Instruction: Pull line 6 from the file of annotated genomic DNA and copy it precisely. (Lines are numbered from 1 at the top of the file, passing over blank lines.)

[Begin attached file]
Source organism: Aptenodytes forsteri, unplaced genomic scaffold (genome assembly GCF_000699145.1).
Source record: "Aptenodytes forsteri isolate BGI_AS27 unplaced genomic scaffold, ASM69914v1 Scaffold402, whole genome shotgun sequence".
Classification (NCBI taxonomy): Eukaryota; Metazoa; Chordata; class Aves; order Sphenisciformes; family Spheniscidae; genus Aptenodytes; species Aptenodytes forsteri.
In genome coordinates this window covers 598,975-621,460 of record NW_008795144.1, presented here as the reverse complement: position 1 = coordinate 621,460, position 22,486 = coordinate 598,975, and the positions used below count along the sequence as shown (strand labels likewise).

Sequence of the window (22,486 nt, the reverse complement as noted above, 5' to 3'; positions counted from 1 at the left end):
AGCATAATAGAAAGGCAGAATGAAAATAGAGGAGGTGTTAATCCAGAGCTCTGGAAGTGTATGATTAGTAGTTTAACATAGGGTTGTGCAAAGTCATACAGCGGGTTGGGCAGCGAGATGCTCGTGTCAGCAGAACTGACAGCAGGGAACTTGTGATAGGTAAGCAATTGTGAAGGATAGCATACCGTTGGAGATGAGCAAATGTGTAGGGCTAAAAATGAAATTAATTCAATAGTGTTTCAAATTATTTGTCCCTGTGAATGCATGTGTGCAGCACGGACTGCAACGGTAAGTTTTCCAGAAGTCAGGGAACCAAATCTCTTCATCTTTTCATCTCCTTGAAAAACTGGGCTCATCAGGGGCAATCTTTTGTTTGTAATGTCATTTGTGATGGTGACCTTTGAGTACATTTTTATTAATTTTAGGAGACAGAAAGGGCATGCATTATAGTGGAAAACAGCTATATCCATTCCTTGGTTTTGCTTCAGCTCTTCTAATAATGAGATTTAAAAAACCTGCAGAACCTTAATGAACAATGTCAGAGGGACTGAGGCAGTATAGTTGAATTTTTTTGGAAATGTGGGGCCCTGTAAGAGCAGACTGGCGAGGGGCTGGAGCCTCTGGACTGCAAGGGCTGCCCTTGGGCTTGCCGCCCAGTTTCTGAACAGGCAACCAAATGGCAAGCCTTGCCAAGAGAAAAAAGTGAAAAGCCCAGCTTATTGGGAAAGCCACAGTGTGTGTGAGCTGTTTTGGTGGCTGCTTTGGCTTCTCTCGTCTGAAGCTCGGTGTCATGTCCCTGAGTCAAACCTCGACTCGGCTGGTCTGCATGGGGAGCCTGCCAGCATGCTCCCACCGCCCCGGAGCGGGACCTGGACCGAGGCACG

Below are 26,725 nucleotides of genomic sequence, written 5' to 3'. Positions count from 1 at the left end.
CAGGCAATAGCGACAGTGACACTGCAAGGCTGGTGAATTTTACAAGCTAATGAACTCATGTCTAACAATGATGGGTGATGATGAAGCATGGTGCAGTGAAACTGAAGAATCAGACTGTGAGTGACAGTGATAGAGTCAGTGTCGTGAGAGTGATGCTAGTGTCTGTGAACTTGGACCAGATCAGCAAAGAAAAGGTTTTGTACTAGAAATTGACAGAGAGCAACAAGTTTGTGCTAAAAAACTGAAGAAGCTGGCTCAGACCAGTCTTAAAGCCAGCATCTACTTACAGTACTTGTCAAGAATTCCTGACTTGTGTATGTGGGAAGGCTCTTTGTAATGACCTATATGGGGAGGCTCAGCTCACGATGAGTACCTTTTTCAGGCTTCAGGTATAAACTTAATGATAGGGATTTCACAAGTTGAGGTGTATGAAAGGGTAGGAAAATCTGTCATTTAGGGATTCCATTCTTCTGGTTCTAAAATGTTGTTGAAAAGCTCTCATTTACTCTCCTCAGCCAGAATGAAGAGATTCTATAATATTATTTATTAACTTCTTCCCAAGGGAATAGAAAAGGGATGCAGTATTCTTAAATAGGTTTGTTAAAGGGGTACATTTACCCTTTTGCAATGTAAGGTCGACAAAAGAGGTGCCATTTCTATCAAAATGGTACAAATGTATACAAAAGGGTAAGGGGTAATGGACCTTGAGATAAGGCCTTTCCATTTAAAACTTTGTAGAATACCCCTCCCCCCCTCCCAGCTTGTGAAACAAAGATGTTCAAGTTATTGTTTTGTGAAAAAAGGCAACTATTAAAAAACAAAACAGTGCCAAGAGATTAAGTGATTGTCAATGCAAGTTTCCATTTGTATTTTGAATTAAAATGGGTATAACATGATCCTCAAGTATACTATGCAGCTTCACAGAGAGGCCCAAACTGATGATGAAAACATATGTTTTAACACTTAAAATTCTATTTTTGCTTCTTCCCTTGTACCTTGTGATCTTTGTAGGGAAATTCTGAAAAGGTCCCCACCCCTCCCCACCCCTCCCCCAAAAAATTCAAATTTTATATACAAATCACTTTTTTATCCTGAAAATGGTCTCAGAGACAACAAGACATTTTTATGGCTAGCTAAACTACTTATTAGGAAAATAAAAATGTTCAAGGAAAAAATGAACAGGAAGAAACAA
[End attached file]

AGCATAATAGAAAGGCAGAATGAAAATAGAGGAGGTGTTAATCCAGAGCTCTGGAAGTGTATGATTAGTAGTTTAACATAGGGTTGTGCAAAGTCATACAGCGGGTTGGGCAGCGAGATGCTCGTGTCAGCAGAACTGACAGCAGGGAACTTGTGATAGGTAAGCAATTGTGAAGGATAGCATACCGTTGGAGATGAGCAAATGTGTAGGGCTAAAAATGAAATTAATTCAATAGTGTTTCAAATTATTTGTCCCTGTGAATGCATGTGTGCAGCACGGACTGCAACGGTAAGTTTTCCAGAAGTCAGGGAACCAAATCTCTTCATCTTTTCATCTCCTTGAAAAACTGGGCTCATCAGGGGCAATCTTTTGTTTGTAATGTCATTTGTGATGGTGACCTTTGAGTACATTTTTATTAATTTTAGGAGACAGAAAGGGCATGCATTATAGTGGAAAACAGCTATATCCATTCCTTGGTTTTGCTTCAGCTCTTCTAATAATGAGATTTAAAAAACCTGCAGAACCTTAATGAACAATGTCAGAGGGACTGAGGCAGTATAGTTGAATTTTTTTGGAAATGTGGGGCCCTGTAAGAGCAGACTGGCGAGGGGCTGGAGCCTCTGGACTGCAAGGGCTGCCCTTGGGCTTGCCGCCCAGTTTCTGAACAGGCAACCAAATGGCAAGCCTTGCCAAGAGAAAAAAGTGAAAAGCCCAGCTTATTGGGAAAGCCACAGTGTGTGTGAGCTGTTTTGGTGGCTGCTTTGGCTTCTCTCGTCTGAAGCTCGGTGTCATGTCCCTGAGTCAAACCTCGACTCGGCTGGTCTGCATGGGGAGCCTGCCAGCATGCTCCCACCGCCCCGGAGCGGGACCTGGACCGAGGCACG